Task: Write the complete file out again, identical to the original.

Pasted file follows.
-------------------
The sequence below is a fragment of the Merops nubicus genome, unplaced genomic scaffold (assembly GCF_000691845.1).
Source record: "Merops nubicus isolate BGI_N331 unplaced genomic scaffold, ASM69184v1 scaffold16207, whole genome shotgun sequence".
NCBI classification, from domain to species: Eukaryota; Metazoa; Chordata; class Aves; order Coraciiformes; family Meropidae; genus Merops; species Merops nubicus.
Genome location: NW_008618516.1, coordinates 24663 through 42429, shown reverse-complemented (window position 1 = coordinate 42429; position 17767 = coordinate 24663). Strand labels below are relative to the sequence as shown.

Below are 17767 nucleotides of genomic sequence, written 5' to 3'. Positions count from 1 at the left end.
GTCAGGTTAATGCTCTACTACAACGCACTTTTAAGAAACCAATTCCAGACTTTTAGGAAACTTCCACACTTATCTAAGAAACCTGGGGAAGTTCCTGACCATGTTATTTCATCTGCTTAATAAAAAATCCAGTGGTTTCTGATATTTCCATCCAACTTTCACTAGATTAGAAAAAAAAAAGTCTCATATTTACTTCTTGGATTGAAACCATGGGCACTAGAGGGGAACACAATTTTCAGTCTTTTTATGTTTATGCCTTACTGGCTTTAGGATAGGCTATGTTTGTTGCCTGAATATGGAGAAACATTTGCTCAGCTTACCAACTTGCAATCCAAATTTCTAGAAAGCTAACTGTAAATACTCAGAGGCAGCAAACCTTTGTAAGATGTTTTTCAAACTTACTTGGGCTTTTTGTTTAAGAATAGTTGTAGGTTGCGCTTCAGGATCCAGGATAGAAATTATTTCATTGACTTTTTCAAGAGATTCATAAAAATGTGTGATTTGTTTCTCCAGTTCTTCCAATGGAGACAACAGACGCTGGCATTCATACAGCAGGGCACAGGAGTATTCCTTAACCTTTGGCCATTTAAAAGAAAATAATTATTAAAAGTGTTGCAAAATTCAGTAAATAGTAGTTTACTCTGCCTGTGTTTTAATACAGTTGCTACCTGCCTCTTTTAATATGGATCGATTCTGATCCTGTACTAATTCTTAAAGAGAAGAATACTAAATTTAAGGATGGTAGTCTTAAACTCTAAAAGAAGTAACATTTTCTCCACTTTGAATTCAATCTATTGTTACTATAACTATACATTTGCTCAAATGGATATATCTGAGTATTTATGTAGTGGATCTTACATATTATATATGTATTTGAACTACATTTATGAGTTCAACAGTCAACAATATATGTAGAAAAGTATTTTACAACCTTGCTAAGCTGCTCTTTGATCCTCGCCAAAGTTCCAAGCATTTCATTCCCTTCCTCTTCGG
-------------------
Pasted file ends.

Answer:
The sequence below is a fragment of the Merops nubicus genome, unplaced genomic scaffold (assembly GCF_000691845.1).
Source record: "Merops nubicus isolate BGI_N331 unplaced genomic scaffold, ASM69184v1 scaffold16207, whole genome shotgun sequence".
NCBI classification, from domain to species: Eukaryota; Metazoa; Chordata; class Aves; order Coraciiformes; family Meropidae; genus Merops; species Merops nubicus.
Genome location: NW_008618516.1, coordinates 24663 through 42429, shown reverse-complemented (window position 1 = coordinate 42429; position 17767 = coordinate 24663). Strand labels below are relative to the sequence as shown.

Below are 17767 nucleotides of genomic sequence, written 5' to 3'. Positions count from 1 at the left end.
GTCAGGTTAATGCTCTACTACAACGCACTTTTAAGAAACCAATTCCAGACTTTTAGGAAACTTCCACACTTATCTAAGAAACCTGGGGAAGTTCCTGACCATGTTATTTCATCTGCTTAATAAAAAATCCAGTGGTTTCTGATATTTCCATCCAACTTTCACTAGATTAGAAAAAAAAAAGTCTCATATTTACTTCTTGGATTGAAACCATGGGCACTAGAGGGGAACACAATTTTCAGTCTTTTTATGTTTATGCCTTACTGGCTTTAGGATAGGCTATGTTTGTTGCCTGAATATGGAGAAACATTTGCTCAGCTTACCAACTTGCAATCCAAATTTCTAGAAAGCTAACTGTAAATACTCAGAGGCAGCAAACCTTTGTAAGATGTTTTTCAAACTTACTTGGGCTTTTTGTTTAAGAATAGTTGTAGGTTGCGCTTCAGGATCCAGGATAGAAATTATTTCATTGACTTTTTCAAGAGATTCATAAAAATGTGTGATTTGTTTCTCCAGTTCTTCCAATGGAGACAACAGACGCTGGCATTCATACAGCAGGGCACAGGAGTATTCCTTAACCTTTGGCCATTTAAAAGAAAATAATTATTAAAAGTGTTGCAAAATTCAGTAAATAGTAGTTTACTCTGCCTGTGTTTTAATACAGTTGCTACCTGCCTCTTTTAATATGGATCGATTCTGATCCTGTACTAATTCTTAAAGAGAAGAATACTAAATTTAAGGATGGTAGTCTTAAACTCTAAAAGAAGTAACATTTTCTCCACTTTGAATTCAATCTATTGTTACTATAACTATACATTTGCTCAAATGGATATATCTGAGTATTTATGTAGTGGATCTTACATATTATATATGTATTTGAACTACATTTATGAGTTCAACAGTCAACAATATATGTAGAAAAGTATTTTACAACCTTGCTAAGCTGCTCTTTGATCCTCGCCAAAGTTCCAAGCATTTCATTCCCTTCCTCTTCGG